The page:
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Live Reporting

All times stated are UK

  1. Hodge: We need to tax global digital companies

    Tax avoidance Opposition Day debate

    House of Commons

    Parliament

    Labour MP Dame Margaret Hodge says "this debate will not go away" until the government has acted properly.

    She says looking at the tax gap is not enough because it does not measure tax not paid by global digital companies.

    She says ensuring fairness is "not about castigating the rich" but about funding the services the country needs, and allowing the 85% of people who pay their taxes automatically through PAYE to have faith in the system.

    She says the "government won't be able to ignore the voice of Parliament" on this issue because "quite simply to do so would be morally wrong and totally unprincipled".

    "We have become the jurisdiction of choice for too many kleptocrats," she says. "We will never build global Britain on the back of dirty money."

    She asks the government to extend transparency to the UK's crown dependencies and overseas territories, and to support them in setting up public company registers.

    She turns to the question of digital companies, saying we need "country by country reporting" of digital company's revenues and profits.

  2. Barclay: We are taking action

    Tax avoidance Opposition Day debate

    House of Commons

    Parliament

    Responding to Mr McDonnell's call for the government to tax wealthy individuals more, ensure companies are paying what they owe and crack down on tax avoidance scheme, Chief Secretary to the Treasury Stephen Barclay says the UK's tax gap is "one of the lowest in the world" and lower than it was under Labour.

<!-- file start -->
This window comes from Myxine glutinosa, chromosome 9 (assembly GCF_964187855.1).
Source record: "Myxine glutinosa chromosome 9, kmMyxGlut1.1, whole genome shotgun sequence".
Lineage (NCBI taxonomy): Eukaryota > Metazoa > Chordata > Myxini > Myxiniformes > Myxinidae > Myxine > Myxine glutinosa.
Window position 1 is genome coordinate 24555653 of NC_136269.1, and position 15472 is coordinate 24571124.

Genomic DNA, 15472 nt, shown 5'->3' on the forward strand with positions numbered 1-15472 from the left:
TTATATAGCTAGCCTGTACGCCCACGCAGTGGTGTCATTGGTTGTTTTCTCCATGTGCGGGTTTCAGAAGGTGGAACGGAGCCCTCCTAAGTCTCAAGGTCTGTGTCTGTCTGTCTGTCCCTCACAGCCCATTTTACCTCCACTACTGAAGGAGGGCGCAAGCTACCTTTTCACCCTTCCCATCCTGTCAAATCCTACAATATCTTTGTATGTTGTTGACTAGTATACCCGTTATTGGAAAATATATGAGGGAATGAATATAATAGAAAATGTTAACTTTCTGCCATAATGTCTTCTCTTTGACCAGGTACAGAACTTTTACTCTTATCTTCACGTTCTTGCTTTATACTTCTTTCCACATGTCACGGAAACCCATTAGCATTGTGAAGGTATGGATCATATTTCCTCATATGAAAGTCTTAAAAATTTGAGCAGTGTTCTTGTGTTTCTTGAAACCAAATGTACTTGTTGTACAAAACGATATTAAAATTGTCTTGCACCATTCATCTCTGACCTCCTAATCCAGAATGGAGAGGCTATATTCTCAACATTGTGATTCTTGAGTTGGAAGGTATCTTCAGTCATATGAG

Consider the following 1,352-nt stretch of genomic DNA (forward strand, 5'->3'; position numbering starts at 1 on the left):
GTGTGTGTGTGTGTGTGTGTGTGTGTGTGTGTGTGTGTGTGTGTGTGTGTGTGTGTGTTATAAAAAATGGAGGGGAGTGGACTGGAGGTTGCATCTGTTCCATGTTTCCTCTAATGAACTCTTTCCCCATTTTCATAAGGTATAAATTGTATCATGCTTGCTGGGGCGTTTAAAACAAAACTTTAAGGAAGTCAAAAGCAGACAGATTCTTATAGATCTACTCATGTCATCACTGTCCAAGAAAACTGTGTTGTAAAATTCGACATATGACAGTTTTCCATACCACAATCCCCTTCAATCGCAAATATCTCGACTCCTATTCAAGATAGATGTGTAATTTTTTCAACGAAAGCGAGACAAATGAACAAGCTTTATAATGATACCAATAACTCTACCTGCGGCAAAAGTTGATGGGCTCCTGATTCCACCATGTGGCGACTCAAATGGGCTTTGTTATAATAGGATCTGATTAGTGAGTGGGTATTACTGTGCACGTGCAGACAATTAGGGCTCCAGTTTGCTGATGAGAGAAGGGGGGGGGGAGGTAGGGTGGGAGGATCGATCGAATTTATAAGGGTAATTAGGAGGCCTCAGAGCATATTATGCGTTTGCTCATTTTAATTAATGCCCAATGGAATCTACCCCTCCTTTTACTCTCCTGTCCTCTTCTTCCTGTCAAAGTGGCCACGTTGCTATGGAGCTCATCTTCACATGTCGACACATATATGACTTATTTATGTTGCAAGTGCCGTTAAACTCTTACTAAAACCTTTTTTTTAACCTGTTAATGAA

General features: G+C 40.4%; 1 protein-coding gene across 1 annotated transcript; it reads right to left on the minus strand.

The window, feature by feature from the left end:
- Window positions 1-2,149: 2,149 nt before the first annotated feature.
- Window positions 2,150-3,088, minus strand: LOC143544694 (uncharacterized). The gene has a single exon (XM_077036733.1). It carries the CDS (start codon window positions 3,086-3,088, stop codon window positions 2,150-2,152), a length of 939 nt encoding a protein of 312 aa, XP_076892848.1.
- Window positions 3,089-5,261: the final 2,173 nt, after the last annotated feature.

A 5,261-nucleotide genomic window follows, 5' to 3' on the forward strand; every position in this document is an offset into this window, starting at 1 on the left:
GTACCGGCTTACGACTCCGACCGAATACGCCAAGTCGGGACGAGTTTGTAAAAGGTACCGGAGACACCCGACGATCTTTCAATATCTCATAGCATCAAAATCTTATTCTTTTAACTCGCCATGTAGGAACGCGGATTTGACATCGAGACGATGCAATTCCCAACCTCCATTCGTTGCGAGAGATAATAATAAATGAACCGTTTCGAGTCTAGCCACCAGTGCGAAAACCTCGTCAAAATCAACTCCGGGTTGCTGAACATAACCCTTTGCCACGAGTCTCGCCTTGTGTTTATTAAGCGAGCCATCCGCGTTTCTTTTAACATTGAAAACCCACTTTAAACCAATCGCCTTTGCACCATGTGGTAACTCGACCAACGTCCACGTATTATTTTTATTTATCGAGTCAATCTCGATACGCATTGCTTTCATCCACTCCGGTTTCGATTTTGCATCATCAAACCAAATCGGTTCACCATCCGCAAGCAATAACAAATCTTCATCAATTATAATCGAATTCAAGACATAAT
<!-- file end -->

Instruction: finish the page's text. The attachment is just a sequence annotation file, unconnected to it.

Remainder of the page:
He says he shares Labour's desire to make sure people and companies are paying the tax they owe, while some underpayment is accidental.

    He says he is keen to tackle money laundering and the government will work internationally to tackle tax avoidance.

  3. McDonnell: We could have avoided austerity if tax was fair

    Tax avoidance Opposition Day debate

    House of Commons

    Parliament

    The debate on tax avoidance and evasion has begun.

    Shadow chancellor John McDonnell lists some of the "scandalous effects" of austerity and asks if the upcoming Budget will "really end austerity and ensure our people are properly cared for".

    "Will this Budget tackle the existential threat of climate change?" he asks.

    He says talk of investment in infrastructure ignores public services.

    He accuses the government of using the financial crisis an a false "alibi" for "downsizing public services for good."

    He says all the "suffering" of the past decade could have been avoided if the taxation system was "fair" and people and corporations had paid their taxes.

  4. What are today's Opposition Day debates?

    House of Commons

    Parliament

    The subjects of Opposition Day debates are chosen by opposition parties - in this case, Labour. It is a chance to signify its priorities and question the government.

    Parliament's website says: "Many opposition motions criticise government policies and decisions and the government often tables an amendment to the motion to take out most of the text and replace it with text commending the government policy or decision instead.

    "Unless specifically framed, motions tabled on opposition days are not seen as binding on the government."

    The first of today's debates is on a motion criticising the government's attempts to tackle tax avoidance and evasion.

    The second calls on the government to take "urgent" action on the funding of social care, so no one has to pay for care in their own homes.

  5. Following what's on in Parliament

    You can watch events in the Commons using the video stream at the top of the page.

    And BBC Parliament broadcasts questions and debates from the chamber on Freeview Channel 232.

    Catch up with what's happened in Parliament on BBC Radio 4 with Today in Parliament at 23:30 GMT.

  6. Today in the Commons

    House of Commons

    Parliament

    The day in the Commons starts with questions to justice ministers, followed by two Opposition Day debates - the first on tax avoidance and evasion, and the second on social care.

    There aren't any urgent questions or statements today.